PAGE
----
Finally Cathy, Jean Jacques and Louisette went on to Kokologo where they were welcomed by the priest, Father Vincent. He took us to visit schools run by nuns. Both the children and the classrooms at these schools were impeccably clean, and the teachers seemed to be doing a very competent job. Despite the existence of private schools like these, and state schools, many children receive no education, because their parents cannot afford to pay for it. (Even state schools are fee-paying.) Vincent would like us to be able to set up literacy and elementary education centres for them.

He would also like to build hutches for a dozen rabbits, whom he could breed and sell, in order to help the needy. Profits from the sale of rabbits would allow him to buy grain when prices are low, and sell it at reasonable rates when prices are high, as well as supplying it to the very poor at almost no cost. We decided to make a small contribution to his cause, and see what it might be possible to do for him in February. Louisette stayed on alone in Ouagadougou on November 5, and was able to make contact with the embassy, UNICEF, AFD (the French Development Agency) and the DEF (the Department for Education and Planning). By the end, a large proportion of our objectives had been achieved. The Burkinabé had given us a very warm welcome. Burkina Faso is a poor country, and malnutrition is common: children in the villages have distended stomachs, and their clothes are sometimes in rags. Both children and adults, however, can rarely be found without a smile, a good mood, and even a touch of humour. They are a true example to us. We now have only one wish: to go back to them, and do what we can to help.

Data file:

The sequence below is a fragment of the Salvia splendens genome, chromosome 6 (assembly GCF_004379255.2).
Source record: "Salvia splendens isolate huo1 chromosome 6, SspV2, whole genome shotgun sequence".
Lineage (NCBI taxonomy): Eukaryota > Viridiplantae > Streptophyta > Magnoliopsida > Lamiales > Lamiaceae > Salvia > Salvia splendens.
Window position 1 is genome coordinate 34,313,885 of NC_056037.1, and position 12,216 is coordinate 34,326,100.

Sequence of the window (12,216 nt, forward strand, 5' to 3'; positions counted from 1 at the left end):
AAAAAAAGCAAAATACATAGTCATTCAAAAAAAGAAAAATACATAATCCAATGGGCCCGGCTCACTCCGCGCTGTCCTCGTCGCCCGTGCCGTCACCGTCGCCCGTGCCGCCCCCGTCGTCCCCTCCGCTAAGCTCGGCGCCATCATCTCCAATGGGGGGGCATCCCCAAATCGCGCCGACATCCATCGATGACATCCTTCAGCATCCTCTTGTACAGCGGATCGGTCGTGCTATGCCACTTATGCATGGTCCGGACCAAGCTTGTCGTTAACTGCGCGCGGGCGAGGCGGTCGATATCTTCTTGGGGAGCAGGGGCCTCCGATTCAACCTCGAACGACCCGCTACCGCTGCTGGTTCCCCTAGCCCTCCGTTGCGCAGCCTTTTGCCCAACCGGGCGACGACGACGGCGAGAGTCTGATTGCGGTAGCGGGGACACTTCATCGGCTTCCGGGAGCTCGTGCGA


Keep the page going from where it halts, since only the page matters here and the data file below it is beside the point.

Article by Louisette Le Fers

Publication : November 2009